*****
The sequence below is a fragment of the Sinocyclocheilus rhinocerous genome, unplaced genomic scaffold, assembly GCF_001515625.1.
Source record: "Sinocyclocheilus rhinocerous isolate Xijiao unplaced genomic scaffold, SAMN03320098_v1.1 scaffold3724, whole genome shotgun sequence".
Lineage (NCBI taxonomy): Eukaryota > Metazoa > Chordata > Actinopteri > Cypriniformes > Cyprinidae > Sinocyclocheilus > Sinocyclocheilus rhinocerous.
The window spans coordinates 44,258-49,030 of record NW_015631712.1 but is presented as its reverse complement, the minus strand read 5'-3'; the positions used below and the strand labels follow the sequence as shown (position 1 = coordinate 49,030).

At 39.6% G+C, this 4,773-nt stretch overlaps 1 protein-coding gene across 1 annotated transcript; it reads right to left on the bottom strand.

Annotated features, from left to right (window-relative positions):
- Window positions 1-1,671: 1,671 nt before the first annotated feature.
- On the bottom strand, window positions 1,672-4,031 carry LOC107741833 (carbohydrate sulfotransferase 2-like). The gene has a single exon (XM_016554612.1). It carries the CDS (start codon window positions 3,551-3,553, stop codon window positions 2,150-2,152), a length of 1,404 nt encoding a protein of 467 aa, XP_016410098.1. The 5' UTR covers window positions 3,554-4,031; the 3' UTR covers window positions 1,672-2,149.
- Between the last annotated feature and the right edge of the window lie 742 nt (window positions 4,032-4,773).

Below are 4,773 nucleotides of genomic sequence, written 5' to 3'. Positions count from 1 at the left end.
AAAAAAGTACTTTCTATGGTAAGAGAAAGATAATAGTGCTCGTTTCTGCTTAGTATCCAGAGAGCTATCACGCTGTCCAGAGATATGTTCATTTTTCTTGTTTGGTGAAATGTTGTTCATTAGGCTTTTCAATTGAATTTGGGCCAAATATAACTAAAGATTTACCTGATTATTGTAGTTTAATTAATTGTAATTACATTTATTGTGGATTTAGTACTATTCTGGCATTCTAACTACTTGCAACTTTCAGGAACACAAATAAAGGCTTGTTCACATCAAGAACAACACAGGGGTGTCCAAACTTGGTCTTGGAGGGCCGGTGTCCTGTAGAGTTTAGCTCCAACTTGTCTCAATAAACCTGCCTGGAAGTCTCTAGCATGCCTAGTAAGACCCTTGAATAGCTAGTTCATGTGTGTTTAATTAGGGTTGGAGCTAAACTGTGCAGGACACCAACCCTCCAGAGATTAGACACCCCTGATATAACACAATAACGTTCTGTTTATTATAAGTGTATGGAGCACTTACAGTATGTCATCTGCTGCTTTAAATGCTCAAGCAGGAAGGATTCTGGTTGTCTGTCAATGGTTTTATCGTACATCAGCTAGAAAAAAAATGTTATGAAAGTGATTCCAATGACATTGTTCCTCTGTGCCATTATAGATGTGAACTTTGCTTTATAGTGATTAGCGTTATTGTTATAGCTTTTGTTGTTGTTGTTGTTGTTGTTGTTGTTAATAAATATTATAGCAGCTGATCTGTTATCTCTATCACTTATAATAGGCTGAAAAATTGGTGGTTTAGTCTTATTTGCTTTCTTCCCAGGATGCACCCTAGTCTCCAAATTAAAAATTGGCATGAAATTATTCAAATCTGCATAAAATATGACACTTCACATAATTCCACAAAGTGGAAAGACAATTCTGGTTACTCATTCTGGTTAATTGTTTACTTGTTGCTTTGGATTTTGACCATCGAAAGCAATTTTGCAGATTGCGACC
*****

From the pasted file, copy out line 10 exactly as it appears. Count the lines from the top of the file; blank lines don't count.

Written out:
Below are 4,773 nucleotides of genomic sequence, written 5' to 3'. Positions count from 1 at the left end.